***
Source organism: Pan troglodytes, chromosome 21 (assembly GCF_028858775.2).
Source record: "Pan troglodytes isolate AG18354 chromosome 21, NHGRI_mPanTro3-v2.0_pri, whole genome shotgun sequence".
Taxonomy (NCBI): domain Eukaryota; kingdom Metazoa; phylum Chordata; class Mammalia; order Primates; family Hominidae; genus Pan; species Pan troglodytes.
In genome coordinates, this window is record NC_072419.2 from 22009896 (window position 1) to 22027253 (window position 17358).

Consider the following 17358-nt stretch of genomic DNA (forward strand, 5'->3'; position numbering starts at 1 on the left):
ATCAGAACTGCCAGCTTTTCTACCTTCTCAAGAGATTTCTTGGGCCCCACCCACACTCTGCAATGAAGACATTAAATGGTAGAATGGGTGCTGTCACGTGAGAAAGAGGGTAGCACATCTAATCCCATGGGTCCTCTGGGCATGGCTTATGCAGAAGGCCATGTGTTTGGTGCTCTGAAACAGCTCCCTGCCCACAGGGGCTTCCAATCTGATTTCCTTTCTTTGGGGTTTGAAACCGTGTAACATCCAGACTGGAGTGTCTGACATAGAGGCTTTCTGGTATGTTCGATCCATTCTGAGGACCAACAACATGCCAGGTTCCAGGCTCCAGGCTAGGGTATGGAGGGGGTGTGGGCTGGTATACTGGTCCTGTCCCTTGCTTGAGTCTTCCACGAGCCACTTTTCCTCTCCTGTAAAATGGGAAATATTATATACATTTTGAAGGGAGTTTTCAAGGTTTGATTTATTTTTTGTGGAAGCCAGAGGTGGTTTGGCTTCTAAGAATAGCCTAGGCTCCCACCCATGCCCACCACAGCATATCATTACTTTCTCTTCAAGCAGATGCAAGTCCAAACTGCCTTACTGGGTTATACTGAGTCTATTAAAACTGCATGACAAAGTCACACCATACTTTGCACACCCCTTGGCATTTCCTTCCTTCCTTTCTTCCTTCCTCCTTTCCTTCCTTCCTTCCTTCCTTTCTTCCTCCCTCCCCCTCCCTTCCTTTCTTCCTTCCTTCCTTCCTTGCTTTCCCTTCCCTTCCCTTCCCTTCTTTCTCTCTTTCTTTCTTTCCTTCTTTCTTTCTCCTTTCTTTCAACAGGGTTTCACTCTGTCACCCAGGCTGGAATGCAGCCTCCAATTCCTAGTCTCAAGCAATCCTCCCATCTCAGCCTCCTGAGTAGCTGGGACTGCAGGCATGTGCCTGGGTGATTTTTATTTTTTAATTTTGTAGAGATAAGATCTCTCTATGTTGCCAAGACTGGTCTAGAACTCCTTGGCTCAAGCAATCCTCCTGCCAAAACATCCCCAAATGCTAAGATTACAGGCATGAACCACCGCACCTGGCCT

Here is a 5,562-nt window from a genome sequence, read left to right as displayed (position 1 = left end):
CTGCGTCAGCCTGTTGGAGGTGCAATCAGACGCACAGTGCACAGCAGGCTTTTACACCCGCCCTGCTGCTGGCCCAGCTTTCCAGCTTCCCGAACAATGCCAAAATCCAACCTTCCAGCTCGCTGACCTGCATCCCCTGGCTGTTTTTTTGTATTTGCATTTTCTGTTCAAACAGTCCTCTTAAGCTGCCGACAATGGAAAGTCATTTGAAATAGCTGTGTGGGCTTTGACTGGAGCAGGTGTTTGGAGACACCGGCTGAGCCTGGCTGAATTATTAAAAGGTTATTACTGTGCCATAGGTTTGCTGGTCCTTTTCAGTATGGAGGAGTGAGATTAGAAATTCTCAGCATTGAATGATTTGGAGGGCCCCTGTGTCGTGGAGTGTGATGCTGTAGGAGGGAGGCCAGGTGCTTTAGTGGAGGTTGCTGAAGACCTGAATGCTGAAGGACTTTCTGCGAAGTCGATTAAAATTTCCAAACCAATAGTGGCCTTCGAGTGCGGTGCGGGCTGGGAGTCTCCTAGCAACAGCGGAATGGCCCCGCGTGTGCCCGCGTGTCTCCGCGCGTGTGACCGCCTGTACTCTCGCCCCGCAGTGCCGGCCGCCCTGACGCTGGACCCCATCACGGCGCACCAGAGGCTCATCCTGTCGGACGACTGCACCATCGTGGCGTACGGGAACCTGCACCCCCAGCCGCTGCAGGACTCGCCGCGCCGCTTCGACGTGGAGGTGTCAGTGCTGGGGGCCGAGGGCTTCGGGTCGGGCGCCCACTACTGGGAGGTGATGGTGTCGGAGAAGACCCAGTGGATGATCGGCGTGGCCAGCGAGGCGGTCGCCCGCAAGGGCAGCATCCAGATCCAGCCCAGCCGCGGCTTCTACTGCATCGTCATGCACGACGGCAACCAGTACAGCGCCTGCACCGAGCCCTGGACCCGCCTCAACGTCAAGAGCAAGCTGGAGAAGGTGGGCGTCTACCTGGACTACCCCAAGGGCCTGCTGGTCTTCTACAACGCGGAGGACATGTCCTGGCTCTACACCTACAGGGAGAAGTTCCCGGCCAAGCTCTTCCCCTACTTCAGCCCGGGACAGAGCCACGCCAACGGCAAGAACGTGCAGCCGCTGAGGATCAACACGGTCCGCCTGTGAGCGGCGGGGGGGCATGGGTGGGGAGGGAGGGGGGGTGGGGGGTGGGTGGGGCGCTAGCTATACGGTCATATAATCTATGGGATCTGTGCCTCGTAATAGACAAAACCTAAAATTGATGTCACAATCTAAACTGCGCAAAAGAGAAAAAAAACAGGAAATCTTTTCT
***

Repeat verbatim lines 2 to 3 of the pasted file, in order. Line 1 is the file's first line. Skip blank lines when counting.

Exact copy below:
Source record: "Pan troglodytes isolate AG18354 chromosome 21, NHGRI_mPanTro3-v2.0_pri, whole genome shotgun sequence".
Taxonomy (NCBI): domain Eukaryota; kingdom Metazoa; phylum Chordata; class Mammalia; order Primates; family Hominidae; genus Pan; species Pan troglodytes.